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Donor-Initiated Fundraising

by Doug Bechtel

The Actors Theater of Orcas Island

About the Author

Doug has been CEO of non profit cooperative corporations for 25 years and has served on dozens of non profit boards. He is currently President of The Actors Theater of Orcas Island, which was founded in 1999. He is also a founder and current Secretary of The Orcas Island Community Foundation, and has recently served on the following non profit boards: The Orcas Island Medical Center Association, The Orcas Island Sportsmans Club, the Kiwanis Club and the Chamber of Commerce. Active in the theater since 1996, Doug has been producer, director, actor, techie and anything anyone would let him do.


This is an issue that has recently received a lot of attention at nonprofit organizations all over the country. In a nutshell, a donor-initiated fund raiser is an event that is held by a group not associated with your organization for the express purpose of raising money for your organization.

For example, suppose a few supporters of your theater decide to hold a golf tournament, charge $100 an entry and pledge the net receipts to your theater. No problem, you think? It depends. If your theater permits the use of its name, either by permission or failing to prohibit the use of your theater's name, your group can be held responsible for the event, including providing the IRS tax receipts for the golfers, paying any unpaid bills for the event and financial liability for anything that goes wrong.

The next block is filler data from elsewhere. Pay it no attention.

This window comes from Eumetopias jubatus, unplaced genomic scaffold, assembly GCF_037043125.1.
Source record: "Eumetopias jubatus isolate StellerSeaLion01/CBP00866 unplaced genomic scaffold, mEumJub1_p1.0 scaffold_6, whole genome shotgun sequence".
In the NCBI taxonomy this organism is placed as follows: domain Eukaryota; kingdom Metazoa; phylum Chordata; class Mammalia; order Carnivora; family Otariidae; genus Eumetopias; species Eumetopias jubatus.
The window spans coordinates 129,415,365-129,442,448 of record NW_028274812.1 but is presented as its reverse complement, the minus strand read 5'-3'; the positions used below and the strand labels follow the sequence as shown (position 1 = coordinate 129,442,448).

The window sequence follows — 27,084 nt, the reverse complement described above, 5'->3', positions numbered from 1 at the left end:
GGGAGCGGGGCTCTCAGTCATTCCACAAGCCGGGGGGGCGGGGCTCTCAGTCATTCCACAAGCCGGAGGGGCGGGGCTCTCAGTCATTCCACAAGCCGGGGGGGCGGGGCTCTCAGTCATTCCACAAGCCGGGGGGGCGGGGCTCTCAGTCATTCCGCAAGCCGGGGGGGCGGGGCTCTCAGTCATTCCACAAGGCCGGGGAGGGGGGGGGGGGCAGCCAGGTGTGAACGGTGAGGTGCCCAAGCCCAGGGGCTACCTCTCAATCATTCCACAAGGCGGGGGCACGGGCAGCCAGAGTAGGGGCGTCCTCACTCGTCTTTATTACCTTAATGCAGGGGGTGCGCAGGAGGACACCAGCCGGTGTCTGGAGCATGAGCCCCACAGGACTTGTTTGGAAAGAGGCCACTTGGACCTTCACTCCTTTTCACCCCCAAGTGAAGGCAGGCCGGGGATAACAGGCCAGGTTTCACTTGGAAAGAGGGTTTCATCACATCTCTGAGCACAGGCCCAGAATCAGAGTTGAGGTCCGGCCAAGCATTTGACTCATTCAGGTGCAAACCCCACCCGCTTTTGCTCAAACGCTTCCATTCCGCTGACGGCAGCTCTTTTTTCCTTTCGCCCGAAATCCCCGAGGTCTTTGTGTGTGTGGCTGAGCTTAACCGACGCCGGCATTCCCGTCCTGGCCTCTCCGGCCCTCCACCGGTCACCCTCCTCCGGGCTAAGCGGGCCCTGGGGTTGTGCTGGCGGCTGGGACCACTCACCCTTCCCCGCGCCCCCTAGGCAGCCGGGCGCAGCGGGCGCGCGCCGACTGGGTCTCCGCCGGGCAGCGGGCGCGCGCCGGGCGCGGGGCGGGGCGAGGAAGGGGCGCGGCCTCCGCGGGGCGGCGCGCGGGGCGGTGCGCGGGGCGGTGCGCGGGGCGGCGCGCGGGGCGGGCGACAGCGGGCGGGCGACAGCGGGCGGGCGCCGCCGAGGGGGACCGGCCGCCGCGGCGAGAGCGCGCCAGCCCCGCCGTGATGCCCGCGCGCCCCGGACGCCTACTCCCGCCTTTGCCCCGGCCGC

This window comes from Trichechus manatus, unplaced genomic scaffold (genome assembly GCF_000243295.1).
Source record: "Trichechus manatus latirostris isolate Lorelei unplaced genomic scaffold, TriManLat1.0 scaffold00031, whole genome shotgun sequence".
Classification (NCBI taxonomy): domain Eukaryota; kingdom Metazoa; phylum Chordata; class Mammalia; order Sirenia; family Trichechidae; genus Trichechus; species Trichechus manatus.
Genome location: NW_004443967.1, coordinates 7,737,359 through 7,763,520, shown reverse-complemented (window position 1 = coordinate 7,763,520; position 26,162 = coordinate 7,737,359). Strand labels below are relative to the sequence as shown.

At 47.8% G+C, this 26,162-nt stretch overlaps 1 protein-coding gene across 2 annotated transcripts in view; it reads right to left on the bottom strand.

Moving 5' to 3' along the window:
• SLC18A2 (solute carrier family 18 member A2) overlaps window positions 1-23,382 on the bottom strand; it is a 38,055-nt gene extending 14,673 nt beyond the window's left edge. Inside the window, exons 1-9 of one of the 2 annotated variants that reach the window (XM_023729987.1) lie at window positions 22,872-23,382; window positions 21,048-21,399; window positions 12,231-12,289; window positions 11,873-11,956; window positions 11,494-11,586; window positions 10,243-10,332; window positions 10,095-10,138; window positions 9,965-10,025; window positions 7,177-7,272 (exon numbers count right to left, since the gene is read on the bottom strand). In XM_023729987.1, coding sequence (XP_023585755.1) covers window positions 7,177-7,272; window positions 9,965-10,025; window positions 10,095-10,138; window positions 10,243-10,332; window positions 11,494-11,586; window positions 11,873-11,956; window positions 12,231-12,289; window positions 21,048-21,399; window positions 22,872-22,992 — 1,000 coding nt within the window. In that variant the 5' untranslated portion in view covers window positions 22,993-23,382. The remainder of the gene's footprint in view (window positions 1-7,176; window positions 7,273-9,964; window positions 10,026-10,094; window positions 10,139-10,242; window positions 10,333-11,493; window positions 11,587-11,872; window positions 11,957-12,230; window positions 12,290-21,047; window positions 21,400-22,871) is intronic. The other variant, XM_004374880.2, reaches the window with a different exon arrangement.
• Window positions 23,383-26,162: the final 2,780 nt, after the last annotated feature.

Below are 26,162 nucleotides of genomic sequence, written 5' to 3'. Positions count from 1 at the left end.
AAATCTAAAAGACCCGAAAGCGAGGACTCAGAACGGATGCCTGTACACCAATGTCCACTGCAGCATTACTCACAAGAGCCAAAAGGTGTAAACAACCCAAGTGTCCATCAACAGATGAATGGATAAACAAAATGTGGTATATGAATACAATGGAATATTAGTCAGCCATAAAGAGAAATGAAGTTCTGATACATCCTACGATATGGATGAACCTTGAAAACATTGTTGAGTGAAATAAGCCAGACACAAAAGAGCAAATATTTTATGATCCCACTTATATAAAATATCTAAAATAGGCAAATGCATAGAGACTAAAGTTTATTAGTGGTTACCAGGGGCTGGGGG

What does all this mean? How does it come about? To continue our example, you might receive an invitation to the golf tournament or read an article in the newspaper about the event. The wording may be relatively innocuous such as: "Come to our golf tournament and help the XYZ Theater" or "All profits to benefit the XYZ Theater" or "Your tax-deductible donation will help the XYZ Theater". All of these can make the XYZ Theater responsible for the fund raiser.

99.9% of these fund raisers will come off without a hitch and your theater will get a nice check for the work that others did. It is that one in a thousand event that has a problem that will come back to haunt you.Suppose someone has too much to drink at the awards party and gets into trouble on the way home. Where are the deep pockets when the attorneys get involved? The event sponsors? Probably not. Your theater may be viewed as the deep pocket and all of a sudden you find yourself in a lawsuit for something you had no control over.

How do you protect yourself? No one can use the name of your theater without your permission. If someone does, you need to stop them from using it. Vigorous and prompt action to stop the use of your theater name is essential. This does not mean that the group cannot give you any money that they want, just that they can not use your name in the promotion ofthe event.

A caveat: I am not an attorney, just a community theater afficionado You need to talk to someone with more knowledge if you think you may have a problem.


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